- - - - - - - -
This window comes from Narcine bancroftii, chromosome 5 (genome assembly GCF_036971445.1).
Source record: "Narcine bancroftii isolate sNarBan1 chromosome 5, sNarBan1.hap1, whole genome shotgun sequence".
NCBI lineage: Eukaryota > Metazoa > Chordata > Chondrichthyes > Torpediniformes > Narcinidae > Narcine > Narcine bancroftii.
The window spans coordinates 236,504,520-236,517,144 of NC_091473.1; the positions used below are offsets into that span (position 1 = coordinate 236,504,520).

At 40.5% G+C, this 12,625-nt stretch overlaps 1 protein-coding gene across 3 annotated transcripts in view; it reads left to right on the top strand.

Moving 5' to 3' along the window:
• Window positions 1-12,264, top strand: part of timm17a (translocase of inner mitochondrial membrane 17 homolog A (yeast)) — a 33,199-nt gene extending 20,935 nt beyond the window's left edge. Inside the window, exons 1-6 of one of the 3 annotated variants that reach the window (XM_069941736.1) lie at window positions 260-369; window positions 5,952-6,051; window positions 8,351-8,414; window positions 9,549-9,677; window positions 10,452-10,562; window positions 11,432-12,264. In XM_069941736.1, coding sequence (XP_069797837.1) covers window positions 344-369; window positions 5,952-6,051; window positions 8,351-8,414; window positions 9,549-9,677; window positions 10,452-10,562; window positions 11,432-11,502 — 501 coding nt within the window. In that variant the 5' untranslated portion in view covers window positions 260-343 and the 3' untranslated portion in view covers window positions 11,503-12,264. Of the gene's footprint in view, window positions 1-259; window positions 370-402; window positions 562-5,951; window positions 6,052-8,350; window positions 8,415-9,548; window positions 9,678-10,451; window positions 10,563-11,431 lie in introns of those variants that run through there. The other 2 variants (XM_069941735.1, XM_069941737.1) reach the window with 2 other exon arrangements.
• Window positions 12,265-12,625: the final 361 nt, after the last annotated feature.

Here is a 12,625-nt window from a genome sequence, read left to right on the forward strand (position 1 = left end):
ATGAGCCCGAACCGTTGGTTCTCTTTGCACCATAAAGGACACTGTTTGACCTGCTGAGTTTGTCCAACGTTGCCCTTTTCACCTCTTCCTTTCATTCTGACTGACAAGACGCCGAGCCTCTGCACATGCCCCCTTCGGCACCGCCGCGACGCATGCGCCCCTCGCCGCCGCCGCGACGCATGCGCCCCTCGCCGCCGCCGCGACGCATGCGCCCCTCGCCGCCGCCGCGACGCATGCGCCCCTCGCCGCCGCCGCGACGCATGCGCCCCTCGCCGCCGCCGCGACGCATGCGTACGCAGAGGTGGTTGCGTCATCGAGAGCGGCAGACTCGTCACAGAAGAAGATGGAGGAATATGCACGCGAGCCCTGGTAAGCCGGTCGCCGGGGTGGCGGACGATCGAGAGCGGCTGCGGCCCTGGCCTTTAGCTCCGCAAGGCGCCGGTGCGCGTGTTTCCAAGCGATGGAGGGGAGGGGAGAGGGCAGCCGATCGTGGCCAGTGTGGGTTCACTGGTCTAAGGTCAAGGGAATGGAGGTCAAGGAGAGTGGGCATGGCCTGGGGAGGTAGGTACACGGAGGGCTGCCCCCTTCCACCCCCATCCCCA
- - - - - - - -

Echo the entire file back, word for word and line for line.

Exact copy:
This window comes from Narcine bancroftii, chromosome 5 (genome assembly GCF_036971445.1).
Source record: "Narcine bancroftii isolate sNarBan1 chromosome 5, sNarBan1.hap1, whole genome shotgun sequence".
NCBI lineage: Eukaryota > Metazoa > Chordata > Chondrichthyes > Torpediniformes > Narcinidae > Narcine > Narcine bancroftii.
The window spans coordinates 236,504,520-236,517,144 of NC_091473.1; the positions used below are offsets into that span (position 1 = coordinate 236,504,520).

At 40.5% G+C, this 12,625-nt stretch overlaps 1 protein-coding gene across 3 annotated transcripts in view; it reads left to right on the top strand.

Moving 5' to 3' along the window:
• Window positions 1-12,264, top strand: part of timm17a (translocase of inner mitochondrial membrane 17 homolog A (yeast)) — a 33,199-nt gene extending 20,935 nt beyond the window's left edge. Inside the window, exons 1-6 of one of the 3 annotated variants that reach the window (XM_069941736.1) lie at window positions 260-369; window positions 5,952-6,051; window positions 8,351-8,414; window positions 9,549-9,677; window positions 10,452-10,562; window positions 11,432-12,264. In XM_069941736.1, coding sequence (XP_069797837.1) covers window positions 344-369; window positions 5,952-6,051; window positions 8,351-8,414; window positions 9,549-9,677; window positions 10,452-10,562; window positions 11,432-11,502 — 501 coding nt within the window. In that variant the 5' untranslated portion in view covers window positions 260-343 and the 3' untranslated portion in view covers window positions 11,503-12,264. Of the gene's footprint in view, window positions 1-259; window positions 370-402; window positions 562-5,951; window positions 6,052-8,350; window positions 8,415-9,548; window positions 9,678-10,451; window positions 10,563-11,431 lie in introns of those variants that run through there. The other 2 variants (XM_069941735.1, XM_069941737.1) reach the window with 2 other exon arrangements.
• Window positions 12,265-12,625: the final 361 nt, after the last annotated feature.

Here is a 12,625-nt window from a genome sequence, read left to right on the forward strand (position 1 = left end):
ATGAGCCCGAACCGTTGGTTCTCTTTGCACCATAAAGGACACTGTTTGACCTGCTGAGTTTGTCCAACGTTGCCCTTTTCACCTCTTCCTTTCATTCTGACTGACAAGACGCCGAGCCTCTGCACATGCCCCCTTCGGCACCGCCGCGACGCATGCGCCCCTCGCCGCCGCCGCGACGCATGCGCCCCTCGCCGCCGCCGCGACGCATGCGCCCCTCGCCGCCGCCGCGACGCATGCGCCCCTCGCCGCCGCCGCGACGCATGCGCCCCTCGCCGCCGCCGCGACGCATGCGTACGCAGAGGTGGTTGCGTCATCGAGAGCGGCAGACTCGTCACAGAAGAAGATGGAGGAATATGCACGCGAGCCCTGGTAAGCCGGTCGCCGGGGTGGCGGACGATCGAGAGCGGCTGCGGCCCTGGCCTTTAGCTCCGCAAGGCGCCGGTGCGCGTGTTTCCAAGCGATGGAGGGGAGGGGAGAGGGCAGCCGATCGTGGCCAGTGTGGGTTCACTGGTCTAAGGTCAAGGGAATGGAGGTCAAGGAGAGTGGGCATGGCCTGGGGAGGTAGGTACACGGAGGGCTGCCCCCTTCCACCCCCATCCCCA